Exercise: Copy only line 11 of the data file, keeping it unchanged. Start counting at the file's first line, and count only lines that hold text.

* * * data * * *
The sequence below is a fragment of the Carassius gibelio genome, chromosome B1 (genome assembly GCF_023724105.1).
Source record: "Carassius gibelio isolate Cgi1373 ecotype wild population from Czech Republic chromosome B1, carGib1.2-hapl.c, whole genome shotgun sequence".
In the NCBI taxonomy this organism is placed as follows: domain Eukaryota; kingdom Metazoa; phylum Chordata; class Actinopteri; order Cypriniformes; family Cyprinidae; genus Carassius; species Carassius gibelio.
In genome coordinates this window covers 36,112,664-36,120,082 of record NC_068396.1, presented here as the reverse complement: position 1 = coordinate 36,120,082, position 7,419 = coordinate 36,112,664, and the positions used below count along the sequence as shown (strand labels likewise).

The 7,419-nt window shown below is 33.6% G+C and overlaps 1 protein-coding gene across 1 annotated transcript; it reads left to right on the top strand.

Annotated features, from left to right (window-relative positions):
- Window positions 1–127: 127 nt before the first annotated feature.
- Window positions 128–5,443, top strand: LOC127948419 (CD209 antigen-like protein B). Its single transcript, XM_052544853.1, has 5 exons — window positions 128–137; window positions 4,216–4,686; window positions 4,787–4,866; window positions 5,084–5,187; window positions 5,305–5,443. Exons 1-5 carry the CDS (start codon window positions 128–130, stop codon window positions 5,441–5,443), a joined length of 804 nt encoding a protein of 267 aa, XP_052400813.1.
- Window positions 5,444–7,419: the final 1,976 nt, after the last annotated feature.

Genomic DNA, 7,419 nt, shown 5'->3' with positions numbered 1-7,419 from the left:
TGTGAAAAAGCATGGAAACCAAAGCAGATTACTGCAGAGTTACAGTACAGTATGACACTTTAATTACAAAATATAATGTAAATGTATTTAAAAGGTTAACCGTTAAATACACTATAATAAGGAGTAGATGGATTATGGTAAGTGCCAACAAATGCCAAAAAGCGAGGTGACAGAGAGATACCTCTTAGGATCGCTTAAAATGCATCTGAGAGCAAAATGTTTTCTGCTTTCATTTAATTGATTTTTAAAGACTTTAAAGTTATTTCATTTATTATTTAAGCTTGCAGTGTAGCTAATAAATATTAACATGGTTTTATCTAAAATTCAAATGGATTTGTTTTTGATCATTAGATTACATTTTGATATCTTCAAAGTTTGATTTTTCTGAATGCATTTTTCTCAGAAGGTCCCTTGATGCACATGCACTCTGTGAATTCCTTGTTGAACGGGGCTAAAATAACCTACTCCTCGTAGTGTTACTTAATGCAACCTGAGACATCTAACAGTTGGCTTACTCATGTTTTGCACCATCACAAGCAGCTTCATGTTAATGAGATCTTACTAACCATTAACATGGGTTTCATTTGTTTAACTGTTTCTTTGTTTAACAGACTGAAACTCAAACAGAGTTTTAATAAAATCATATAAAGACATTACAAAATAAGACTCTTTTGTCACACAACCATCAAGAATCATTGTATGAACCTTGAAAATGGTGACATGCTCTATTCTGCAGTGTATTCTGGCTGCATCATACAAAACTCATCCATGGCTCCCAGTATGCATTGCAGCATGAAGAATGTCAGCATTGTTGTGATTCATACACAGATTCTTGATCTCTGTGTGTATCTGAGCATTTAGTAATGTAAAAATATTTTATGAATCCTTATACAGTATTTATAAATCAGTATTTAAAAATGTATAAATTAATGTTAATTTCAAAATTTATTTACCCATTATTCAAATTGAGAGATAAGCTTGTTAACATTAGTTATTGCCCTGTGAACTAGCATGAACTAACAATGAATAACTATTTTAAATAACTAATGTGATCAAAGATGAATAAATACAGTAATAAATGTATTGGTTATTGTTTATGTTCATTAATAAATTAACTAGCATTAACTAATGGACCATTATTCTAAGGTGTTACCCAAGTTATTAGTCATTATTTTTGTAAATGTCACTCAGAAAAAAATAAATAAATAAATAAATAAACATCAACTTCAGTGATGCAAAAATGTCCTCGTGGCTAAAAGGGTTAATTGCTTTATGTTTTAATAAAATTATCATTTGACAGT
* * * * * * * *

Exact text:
TGTGAAAAAGCATGGAAACCAAAGCAGATTACTGCAGAGTTACAGTACAGTATGACACTTTAATTACAAAATATAATGTAAATGTATTTAAAAGGTTAACCGTTAAATACACTATAATAAGGAGTAGATGGATTATGGTAAGTGCCAACAAATGCCAAAAAGCGAGGTGACAGAGAGATACCTCTTAGGATCGCTTAAAATGCATCTGAGAGCAAAATGTTTTCTGCTTTCATTTAATTGATTTTTAAAGACTTTAAAGTTATTTCATTTATTATTTAAGCTTGCAGTGTAGCTAATAAATATTAACATGGTTTTATCTAAAATTCAAATGGATTTGTTTTTGATCATTAGATTACATTTTGATATCTTCAAAGTTTGATTTTTCTGAATGCATTTTTCTCAGAAGGTCCCTTGATGCACATGCACTCTGTGAATTCCTTGTTGAACGGGGCTAAAATAACCTACTCCTCGTAGTGTTACTTAATGCAACCTGAGACATCTAACAGTTGGCTTACTCATGTTTTGCACCATCACAAGCAGCTTCATGTTAATGAGATCTTACTAACCATTAACATGGGTTTCATTTGTTTAACTGTTTCTTTGTTTAACAGACTGAAACTCAAACAGAGTTTTAATAAAATCATATAAAGACATTACAAAATAAGACTCTTTTGTCACACAACCATCAAGAATCATTGTATGAACCTTGAAAATGGTGACATGCTCTATTCTGCAGTGTATTCTGGCTGCATCATACAAAACTCATCCATGGCTCCCAGTATGCATTGCAGCATGAAGAATGTCAGCATTGTTGTGATTCATACACAGATTCTTGATCTCTGTGTGTATCTGAGCATTTAGTAATGTAAAAATATTTTATGAATCCTTATACAGTATTTATAAATCAGTATTTAAAAATGTATAAATTAATGTTAATTTCAAAATTTATTTACCCATTATTCAAATTGAGAGATAAGCTTGTTAACATTAGTTATTGCCCTGTGAACTAGCATGAACTAACAATGAATAACTATTTTAAATAACTAATGTGATCAAAGATGAATAAATACAGTAATAAATGTATTGGTTATTGTTTATGTTCATTAATAAATTAACTAGCATTAACTAATGGACCATTATTCTAAGGTGTTACCCAAGTTATTAGTCATTATTTTTGTAAATGTCACTCAGAAAAAAATAAATAAATAAATAAATAAACATCAACTTCAGTGATGCAAAAATGTCCTCGTGGCTAAAAGGGTTAATTGCTTTATGTTTTAATAAAATTATCATTTGACAGT